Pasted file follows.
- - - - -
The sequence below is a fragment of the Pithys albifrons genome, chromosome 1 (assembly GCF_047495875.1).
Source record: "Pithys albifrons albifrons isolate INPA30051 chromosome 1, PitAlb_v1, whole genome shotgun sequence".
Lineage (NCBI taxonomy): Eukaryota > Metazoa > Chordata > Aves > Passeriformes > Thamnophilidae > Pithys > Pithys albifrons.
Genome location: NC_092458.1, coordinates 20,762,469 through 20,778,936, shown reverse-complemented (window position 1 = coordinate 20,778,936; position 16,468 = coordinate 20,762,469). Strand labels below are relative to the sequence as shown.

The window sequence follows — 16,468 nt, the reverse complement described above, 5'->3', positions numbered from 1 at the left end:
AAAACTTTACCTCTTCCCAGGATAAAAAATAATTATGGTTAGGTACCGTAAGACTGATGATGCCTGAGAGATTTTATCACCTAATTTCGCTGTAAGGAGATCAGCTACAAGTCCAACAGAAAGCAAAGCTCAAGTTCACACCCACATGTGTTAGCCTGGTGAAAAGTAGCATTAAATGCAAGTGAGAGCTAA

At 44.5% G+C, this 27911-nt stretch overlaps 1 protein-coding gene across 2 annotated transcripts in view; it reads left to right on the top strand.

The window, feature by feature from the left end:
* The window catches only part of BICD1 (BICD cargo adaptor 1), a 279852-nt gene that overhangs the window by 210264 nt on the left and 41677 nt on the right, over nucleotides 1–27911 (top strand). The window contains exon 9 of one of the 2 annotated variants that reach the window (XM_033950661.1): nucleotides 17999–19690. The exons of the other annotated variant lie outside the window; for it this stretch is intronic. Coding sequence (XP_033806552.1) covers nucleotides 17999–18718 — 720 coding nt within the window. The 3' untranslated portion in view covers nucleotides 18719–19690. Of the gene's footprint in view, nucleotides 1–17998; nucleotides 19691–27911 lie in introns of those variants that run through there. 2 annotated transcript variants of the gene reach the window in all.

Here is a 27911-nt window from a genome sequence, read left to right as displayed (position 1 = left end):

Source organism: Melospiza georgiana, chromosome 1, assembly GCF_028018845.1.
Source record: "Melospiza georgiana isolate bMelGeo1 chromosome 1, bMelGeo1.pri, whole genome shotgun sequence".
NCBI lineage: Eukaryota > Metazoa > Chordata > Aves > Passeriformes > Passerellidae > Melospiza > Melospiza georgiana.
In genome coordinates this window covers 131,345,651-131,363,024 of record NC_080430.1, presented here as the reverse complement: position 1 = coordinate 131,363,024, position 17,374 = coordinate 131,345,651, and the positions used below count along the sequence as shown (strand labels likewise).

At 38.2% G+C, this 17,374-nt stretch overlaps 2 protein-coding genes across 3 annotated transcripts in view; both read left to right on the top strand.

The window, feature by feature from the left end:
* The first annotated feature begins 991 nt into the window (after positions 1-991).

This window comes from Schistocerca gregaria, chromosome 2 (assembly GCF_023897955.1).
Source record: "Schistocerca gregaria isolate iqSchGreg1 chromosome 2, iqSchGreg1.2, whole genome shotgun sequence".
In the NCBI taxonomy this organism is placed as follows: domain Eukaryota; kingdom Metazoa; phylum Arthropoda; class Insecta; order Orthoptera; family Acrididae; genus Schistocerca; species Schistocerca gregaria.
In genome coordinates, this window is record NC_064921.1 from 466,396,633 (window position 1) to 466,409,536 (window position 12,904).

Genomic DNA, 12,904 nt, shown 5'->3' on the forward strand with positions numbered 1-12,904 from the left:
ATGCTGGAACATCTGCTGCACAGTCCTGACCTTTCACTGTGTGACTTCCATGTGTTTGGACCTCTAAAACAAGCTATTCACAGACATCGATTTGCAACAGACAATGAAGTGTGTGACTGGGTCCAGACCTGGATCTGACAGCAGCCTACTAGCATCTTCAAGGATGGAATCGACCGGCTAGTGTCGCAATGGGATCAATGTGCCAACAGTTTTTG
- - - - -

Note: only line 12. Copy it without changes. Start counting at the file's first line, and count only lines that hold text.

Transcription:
Source record: "Melospiza georgiana isolate bMelGeo1 chromosome 1, bMelGeo1.pri, whole genome shotgun sequence".